And then we turn them loose, with our blessings, to do terrible things.

But they are Not Saviors

The sad part is that these people often have given us all the information that we need to recognize the scam. Andrew Tate told his followers that he is "absolutely a sexist" and "absolutely a misogynist." Raniere proclaimed that women felt freedom during rape and that young children liked having sex with adults. Donald Trump famously said he could shoot somebody and not lose voters.

The most common response from committed followers? Denials, misrepresentations, and increasingly, death threats to those who insist on pointing out this information.

Seeking the Savior Makes a Distorted Sense

In some ways, looking for the Savior makes sense given the social and environmental upheavals changing the landscape of our world. For example, global warming means that many farmers are forced to farm at night, to change what they produce, or to fully change how they produce our food. The political environment is in a state of crisis with a rise in autocracies and theocracies, even in an established Democracy like the United States. War has returned to Europe and to the Middle East, along with a threat of nuclear war. COVID, gendered violence, resurging white supremacy, artificial intelligence, mental health crises, all of these things have conspired to both create and reveal a precarious world that makes resilience both necessary and impossible.

So yeah, things are kind of bad right now.

When faced with lots of big problems, you might think that we would use our collective ingenuity to systematically face those problems down, solving them as they emerge.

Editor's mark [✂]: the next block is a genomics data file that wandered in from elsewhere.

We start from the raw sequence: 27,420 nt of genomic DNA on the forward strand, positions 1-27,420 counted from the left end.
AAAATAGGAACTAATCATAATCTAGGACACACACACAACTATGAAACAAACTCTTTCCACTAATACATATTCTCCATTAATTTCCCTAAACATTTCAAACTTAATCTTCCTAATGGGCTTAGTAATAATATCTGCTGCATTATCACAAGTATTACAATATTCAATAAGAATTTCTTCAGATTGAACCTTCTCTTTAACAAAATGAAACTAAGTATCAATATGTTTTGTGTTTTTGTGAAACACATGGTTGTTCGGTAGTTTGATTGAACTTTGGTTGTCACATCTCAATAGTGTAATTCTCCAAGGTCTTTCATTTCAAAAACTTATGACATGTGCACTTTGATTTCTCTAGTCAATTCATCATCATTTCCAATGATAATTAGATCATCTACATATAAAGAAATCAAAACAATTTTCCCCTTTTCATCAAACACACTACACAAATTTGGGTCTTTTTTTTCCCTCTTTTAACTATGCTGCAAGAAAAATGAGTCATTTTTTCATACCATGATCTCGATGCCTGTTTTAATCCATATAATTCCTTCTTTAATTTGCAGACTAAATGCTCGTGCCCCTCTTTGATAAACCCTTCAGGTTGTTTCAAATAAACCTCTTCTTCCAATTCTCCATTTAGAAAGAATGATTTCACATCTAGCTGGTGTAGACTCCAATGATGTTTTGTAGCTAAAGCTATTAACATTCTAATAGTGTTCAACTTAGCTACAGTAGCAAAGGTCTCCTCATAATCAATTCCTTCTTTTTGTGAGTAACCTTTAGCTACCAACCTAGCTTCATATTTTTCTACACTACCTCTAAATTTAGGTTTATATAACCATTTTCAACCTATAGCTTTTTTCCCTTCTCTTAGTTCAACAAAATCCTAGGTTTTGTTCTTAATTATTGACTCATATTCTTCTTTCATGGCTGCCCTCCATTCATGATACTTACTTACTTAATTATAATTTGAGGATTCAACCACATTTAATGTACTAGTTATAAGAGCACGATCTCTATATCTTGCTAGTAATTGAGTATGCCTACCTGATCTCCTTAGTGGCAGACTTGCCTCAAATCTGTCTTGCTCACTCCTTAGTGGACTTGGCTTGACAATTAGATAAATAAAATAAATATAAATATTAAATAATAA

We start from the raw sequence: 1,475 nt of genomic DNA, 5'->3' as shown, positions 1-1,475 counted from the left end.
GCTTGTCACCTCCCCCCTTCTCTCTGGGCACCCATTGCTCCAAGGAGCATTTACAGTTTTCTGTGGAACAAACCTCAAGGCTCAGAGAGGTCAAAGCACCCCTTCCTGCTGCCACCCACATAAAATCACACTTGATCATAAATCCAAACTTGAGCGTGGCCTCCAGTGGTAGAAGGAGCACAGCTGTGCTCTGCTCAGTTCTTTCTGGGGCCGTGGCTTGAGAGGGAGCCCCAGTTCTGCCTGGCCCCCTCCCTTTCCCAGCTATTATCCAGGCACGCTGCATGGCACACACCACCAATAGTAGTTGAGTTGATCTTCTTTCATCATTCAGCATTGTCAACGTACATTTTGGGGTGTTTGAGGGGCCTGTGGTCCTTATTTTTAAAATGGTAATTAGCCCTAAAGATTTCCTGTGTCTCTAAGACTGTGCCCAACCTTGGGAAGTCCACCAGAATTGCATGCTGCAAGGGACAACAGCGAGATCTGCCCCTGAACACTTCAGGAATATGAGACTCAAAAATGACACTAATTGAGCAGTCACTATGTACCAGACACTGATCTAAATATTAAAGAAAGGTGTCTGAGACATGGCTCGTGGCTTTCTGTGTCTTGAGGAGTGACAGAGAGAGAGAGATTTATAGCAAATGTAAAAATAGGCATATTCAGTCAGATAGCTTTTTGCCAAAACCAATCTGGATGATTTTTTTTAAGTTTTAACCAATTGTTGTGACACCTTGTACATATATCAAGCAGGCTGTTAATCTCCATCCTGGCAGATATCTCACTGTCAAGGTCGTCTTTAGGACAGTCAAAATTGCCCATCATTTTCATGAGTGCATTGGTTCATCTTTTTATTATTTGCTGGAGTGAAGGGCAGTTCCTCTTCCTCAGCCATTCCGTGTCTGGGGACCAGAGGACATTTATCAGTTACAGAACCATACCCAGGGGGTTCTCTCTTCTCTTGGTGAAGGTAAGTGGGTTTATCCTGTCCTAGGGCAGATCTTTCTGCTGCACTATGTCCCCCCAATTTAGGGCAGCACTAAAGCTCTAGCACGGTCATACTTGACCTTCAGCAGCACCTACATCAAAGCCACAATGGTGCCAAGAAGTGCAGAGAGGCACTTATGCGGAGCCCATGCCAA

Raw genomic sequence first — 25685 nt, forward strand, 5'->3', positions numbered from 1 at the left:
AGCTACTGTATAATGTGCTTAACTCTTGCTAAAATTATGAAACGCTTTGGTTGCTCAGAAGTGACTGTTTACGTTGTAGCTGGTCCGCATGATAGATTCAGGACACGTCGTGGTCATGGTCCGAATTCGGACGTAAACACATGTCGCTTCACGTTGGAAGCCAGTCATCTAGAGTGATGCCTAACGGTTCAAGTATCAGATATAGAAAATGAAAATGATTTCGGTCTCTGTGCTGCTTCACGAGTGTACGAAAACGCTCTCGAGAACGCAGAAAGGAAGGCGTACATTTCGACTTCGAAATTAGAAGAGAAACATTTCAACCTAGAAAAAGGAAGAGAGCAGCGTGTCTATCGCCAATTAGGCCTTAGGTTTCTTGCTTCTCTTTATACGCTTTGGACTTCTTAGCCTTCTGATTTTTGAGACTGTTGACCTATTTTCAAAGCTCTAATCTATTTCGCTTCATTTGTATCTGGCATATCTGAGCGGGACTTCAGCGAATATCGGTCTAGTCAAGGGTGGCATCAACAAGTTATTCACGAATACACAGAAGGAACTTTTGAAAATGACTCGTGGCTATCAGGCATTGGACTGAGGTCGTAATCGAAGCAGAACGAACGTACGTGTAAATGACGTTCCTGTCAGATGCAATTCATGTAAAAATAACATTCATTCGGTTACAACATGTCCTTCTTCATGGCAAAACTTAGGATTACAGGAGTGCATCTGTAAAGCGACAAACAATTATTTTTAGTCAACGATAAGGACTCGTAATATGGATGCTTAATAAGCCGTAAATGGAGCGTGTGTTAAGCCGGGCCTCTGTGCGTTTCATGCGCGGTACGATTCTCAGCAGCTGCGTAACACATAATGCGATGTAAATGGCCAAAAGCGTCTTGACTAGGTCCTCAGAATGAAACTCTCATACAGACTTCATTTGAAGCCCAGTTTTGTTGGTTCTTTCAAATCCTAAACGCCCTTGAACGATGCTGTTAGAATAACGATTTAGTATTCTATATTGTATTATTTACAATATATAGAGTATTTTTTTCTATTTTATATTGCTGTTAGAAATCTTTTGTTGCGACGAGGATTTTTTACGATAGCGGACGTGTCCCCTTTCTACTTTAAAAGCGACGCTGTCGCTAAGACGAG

But no. Instead, we start looking for the Messiah. A savior figure who will provide the answers and save the day.

Looking for the Messiah in All the Wrong Places

I keep thinking of the lyrics to Johnny Lee's song "looking for love in all the wrong places."

We are looking for the Messiah in all the wrong places. Our constant searching for the savior means two things. One, we are going to become increasingly susceptible to cult cultures. Two, our problems are going to keep getting worse.

So let's all agree on a few truths. We are not going to find the savior on the internet. We are not going to find the savior in politics. Stop. Just stop.

If not the Messiah, then Who will Solve our Serious Problem?

I do not pretend to have the answers, but I do have some possible starting points that come from my many years studying communication.

  1. First, the solutions to our problems will not come from an individual. We need to work collectively to solve our problems.

  2. The problems we face are not "simple." They are complex and complicated. Let's start by acknowledging this reality.

  3. The first step to solving problems is to acknowledge that the problems are real. Global warming anyone?

  4. Never ever expect a politician to be the savior. It is okay to like their plans. It is okay to hope that they will follow through on their promises. But never trust without verification.

  5. Finally, people, we need to rediscover our in-person communities. The answer is not going to appear on some random person's Facebook page. The answers are going to appear through hard work, dedication, and honest connection. That is all.

Freya Clark is a gifted child artist who raises rabbits and plays sports.

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17 oct 2023
Obtuvo 5 de 5 estrellas.

You are such a breath of fresh air! Thank you!